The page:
WATCH | DON’T BE INTIMIDATED BY LAW ENFORCEMENT – POLICE ATTACK MOTORIST AT ROAD BLOCK! KNOW YOUR RIGHTS

Know your rights and don’t be afraid to report incidents of intimidation.

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Image: YouTube

An old video is shown here to bring awareness to all South Africans about your rights when it comes to police and roadblocks in our country.

It’s Friday evening, close to midnight. Aislinn Laing is in the car with her husband and her mother-in-law. Laing and her family are from England and are driving in a rental vehicle through Parkview, one of Johannesburg’s more affluent areas. It’s late and all they want to do is get home.

Laing can see blue lights in the rear view mirror. Her husband stops the car. Two policemen get out of the vehicle but Laing can’t make out what car or which station it’s from. The officers are wearing the blue uniform associated with the South African Police Service (SAPS), but their names aren’t visible on their uniform.

FACT: Police officers are required to have their names displayed on their uniforms. If this is not present, you may request the officer for his or her name.

FACT: SAPS has the right to pull over a car on the road and to search it. However, if you feel endangered, you are within your rights to ask the police officer to accompany you to the nearest police station to do the search.

The officer identifies himself as part of the Rosebank police force. He then starts to accuse the driver of being drunk – which the driver denies. The officer then asks him to step out of the car.

FACT: All official police vehicles have a code printed on the side. The letters represent the name of the station and the digits represent the squad car number. If you are being harassed, it is advisable to try to remember this code.

FACT: A police officer has the right to ask you to step out of your vehicle and search you. However, women may request a female police officer to search them and if one is not present, the police have to call in another squad car to do the check.

The driver refuses and tells the officer he is not drunk. The police officer starts threatening to take the driver to Hillbrow Clinic for a blood test to measure his alcohol level.

FACT: Before a police officer can take you to a clinic for a blood test, he first has to take you to the nearest police station to open a docket reporting the facts of the case.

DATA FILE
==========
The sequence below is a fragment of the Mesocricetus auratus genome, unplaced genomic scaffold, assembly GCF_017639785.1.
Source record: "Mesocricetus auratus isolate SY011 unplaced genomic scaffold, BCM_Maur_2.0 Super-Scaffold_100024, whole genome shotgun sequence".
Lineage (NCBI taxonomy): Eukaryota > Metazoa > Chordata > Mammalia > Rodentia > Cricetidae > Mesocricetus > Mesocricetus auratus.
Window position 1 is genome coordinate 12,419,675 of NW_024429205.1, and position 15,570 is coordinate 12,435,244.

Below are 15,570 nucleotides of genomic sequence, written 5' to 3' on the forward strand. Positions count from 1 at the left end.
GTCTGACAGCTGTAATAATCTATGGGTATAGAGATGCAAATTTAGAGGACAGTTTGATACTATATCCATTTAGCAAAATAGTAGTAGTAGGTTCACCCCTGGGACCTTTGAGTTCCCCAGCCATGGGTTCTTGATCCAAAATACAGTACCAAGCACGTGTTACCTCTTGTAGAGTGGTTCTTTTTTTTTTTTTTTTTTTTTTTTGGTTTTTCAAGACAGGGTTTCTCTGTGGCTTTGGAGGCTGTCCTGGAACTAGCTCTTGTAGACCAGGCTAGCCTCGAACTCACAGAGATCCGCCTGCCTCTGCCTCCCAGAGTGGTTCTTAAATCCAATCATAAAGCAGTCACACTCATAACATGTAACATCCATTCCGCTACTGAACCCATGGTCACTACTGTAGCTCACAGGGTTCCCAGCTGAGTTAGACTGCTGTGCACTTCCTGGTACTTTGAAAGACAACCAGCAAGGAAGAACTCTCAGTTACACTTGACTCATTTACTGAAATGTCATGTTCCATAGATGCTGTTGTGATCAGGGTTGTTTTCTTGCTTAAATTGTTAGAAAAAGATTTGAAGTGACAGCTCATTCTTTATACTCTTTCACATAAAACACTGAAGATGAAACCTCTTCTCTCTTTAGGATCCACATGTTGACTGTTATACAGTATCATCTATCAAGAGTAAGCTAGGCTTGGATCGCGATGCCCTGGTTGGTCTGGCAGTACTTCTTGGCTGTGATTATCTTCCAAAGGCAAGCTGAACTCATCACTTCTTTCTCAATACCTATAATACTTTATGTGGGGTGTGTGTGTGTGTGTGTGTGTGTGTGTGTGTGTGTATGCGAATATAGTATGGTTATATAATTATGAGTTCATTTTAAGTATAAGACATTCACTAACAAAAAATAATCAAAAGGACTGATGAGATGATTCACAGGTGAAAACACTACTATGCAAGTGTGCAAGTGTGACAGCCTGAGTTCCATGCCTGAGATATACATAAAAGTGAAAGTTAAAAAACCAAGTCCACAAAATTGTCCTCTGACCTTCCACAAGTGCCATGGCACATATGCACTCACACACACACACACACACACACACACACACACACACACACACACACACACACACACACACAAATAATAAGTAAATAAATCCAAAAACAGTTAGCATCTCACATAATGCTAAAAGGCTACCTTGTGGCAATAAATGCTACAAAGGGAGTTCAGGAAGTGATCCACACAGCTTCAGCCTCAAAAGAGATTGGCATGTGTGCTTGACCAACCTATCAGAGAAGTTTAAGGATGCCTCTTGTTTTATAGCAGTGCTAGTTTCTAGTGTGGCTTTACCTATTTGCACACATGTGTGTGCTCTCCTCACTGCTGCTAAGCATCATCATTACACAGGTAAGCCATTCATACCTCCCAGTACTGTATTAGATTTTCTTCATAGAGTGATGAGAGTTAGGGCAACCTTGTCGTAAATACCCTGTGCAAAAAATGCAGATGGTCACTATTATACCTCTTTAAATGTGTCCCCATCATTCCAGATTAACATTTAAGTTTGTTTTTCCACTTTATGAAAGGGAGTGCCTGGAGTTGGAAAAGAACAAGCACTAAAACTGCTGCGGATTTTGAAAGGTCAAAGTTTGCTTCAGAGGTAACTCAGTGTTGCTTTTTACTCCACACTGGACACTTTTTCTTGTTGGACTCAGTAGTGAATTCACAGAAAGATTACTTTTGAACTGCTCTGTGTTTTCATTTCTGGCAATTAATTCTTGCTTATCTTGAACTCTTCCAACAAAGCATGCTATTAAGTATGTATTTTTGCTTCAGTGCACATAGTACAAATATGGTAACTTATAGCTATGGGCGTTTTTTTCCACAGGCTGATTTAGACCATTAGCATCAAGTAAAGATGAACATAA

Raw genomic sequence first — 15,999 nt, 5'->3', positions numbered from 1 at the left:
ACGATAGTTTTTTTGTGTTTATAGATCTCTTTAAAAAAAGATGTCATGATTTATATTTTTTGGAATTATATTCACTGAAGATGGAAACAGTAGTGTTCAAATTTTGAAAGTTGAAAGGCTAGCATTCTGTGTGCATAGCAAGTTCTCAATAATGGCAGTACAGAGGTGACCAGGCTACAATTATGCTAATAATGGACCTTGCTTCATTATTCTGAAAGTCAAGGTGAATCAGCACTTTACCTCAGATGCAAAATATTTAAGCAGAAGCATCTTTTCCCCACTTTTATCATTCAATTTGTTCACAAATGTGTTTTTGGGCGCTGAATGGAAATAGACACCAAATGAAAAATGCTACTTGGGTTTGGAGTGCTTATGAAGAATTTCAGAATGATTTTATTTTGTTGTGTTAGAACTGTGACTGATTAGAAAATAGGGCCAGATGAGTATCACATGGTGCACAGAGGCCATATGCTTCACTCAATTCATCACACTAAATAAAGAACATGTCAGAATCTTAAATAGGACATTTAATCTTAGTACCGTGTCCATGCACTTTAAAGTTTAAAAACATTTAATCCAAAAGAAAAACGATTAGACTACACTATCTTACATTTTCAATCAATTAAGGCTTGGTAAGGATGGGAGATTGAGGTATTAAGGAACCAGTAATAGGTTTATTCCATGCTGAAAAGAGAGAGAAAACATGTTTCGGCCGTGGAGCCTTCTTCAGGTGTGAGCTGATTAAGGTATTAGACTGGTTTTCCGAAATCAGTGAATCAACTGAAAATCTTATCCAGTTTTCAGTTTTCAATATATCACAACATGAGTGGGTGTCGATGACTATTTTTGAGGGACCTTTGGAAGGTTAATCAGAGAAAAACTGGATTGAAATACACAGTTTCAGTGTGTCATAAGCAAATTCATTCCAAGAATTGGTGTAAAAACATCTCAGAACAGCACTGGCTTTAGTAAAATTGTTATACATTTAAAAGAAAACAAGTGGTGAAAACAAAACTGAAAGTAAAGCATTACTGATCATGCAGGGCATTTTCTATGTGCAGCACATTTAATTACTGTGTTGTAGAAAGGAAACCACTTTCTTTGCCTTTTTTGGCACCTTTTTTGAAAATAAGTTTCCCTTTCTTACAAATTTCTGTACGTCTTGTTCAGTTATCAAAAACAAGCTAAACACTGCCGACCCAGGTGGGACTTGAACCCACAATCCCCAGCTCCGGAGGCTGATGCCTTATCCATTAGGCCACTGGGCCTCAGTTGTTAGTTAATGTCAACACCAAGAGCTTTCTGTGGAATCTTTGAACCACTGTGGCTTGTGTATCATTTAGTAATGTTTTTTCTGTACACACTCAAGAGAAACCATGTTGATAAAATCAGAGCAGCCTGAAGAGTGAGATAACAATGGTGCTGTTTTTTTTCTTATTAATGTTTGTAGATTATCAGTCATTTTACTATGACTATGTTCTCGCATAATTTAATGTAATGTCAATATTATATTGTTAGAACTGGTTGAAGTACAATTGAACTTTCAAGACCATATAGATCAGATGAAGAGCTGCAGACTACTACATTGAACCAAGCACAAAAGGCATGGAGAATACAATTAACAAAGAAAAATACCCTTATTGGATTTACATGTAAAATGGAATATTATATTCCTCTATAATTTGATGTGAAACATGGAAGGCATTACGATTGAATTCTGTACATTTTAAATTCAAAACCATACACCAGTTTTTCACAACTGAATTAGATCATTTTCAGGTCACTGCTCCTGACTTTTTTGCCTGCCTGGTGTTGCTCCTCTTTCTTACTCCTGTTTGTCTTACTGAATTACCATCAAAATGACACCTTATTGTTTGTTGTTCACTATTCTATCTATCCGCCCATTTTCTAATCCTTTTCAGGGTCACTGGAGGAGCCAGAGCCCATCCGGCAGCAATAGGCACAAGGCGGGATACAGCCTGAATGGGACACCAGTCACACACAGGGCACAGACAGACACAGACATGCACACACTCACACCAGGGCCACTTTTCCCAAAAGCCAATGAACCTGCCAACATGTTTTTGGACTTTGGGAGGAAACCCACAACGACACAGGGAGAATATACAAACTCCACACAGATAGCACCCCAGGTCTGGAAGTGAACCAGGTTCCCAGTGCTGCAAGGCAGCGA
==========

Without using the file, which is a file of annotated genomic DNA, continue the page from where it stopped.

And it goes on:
The couple deny that they have been drinking. Laing tells the officer that she is a journalist and that she knows her rights. He responds: “In this country, women are here to respect men.”

FACT: A police officer may not verbally abuse or intimidate another person and incidents like these can be reported at any police station in the country.

The couple plead with the police to let them go as they have done nothing wrong. The officer then says: “Get out of the car and beg.”

FACT: No policeman can talk to a person in this way. If you are in a similar situation, remain calm and ask for the officer’s name. If you do not feel comfortable asking this, try to look for physical clues that can identify the officer at a later stage, or try to get a license plate number or the code written on the side of the police vehicle.

Minutes later, the family is allowed to go. Laing reported the incident to Corruption Watch via its Twitter page. Corruption Watch took the matter to the Rosebank police station and found out that on that evening, there were only two squad cars patrolling the area between midnight and 01h00.

Based on this information, and on the fact that the harassed family couldn’t conclusively say that they had noticed badges or car codes, either the men in the car were illegally impersonating the police, or it was in fact one of the two squad cars that stopped them. The onus is now on the family to step forward and identify or exonerate the police officers implicated.

FACT: By recording the time and location, the public service representative at the corresponding police station can check which officer was covering a specific area at any given time of the day.

Know your rights and don’t be afraid to report incidents of intimidation.

Read full story: Corruption Watch